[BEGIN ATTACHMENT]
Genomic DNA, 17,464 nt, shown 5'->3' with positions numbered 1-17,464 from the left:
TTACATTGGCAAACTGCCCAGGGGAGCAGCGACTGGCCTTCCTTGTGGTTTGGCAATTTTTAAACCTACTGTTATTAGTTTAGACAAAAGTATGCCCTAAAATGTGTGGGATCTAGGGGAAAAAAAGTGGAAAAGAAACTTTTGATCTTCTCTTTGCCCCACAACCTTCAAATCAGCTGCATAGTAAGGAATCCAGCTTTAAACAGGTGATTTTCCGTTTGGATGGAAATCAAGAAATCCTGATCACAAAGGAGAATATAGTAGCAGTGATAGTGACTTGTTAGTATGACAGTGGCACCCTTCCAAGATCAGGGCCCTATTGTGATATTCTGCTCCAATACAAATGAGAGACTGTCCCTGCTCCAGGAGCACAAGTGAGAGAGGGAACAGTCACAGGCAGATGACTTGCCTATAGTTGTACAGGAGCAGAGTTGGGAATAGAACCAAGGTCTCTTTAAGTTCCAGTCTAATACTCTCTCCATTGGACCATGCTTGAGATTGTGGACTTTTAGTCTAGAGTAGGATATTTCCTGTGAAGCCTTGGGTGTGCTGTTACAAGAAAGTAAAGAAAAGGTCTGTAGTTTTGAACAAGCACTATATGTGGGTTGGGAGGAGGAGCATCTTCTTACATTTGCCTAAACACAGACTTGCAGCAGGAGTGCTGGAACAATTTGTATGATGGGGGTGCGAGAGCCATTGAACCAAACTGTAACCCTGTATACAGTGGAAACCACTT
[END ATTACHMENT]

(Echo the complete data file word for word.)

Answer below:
Genomic DNA, 17,464 nt, shown 5'->3' with positions numbered 1-17,464 from the left:
TTACATTGGCAAACTGCCCAGGGGAGCAGCGACTGGCCTTCCTTGTGGTTTGGCAATTTTTAAACCTACTGTTATTAGTTTAGACAAAAGTATGCCCTAAAATGTGTGGGATCTAGGGGAAAAAAAGTGGAAAAGAAACTTTTGATCTTCTCTTTGCCCCACAACCTTCAAATCAGCTGCATAGTAAGGAATCCAGCTTTAAACAGGTGATTTTCCGTTTGGATGGAAATCAAGAAATCCTGATCACAAAGGAGAATATAGTAGCAGTGATAGTGACTTGTTAGTATGACAGTGGCACCCTTCCAAGATCAGGGCCCTATTGTGATATTCTGCTCCAATACAAATGAGAGACTGTCCCTGCTCCAGGAGCACAAGTGAGAGAGGGAACAGTCACAGGCAGATGACTTGCCTATAGTTGTACAGGAGCAGAGTTGGGAATAGAACCAAGGTCTCTTTAAGTTCCAGTCTAATACTCTCTCCATTGGACCATGCTTGAGATTGTGGACTTTTAGTCTAGAGTAGGATATTTCCTGTGAAGCCTTGGGTGTGCTGTTACAAGAAAGTAAAGAAAAGGTCTGTAGTTTTGAACAAGCACTATATGTGGGTTGGGAGGAGGAGCATCTTCTTACATTTGCCTAAACACAGACTTGCAGCAGGAGTGCTGGAACAATTTGTATGATGGGGGTGCGAGAGCCATTGAACCAAACTGTAACCCTGTATACAGTGGAAACCACTT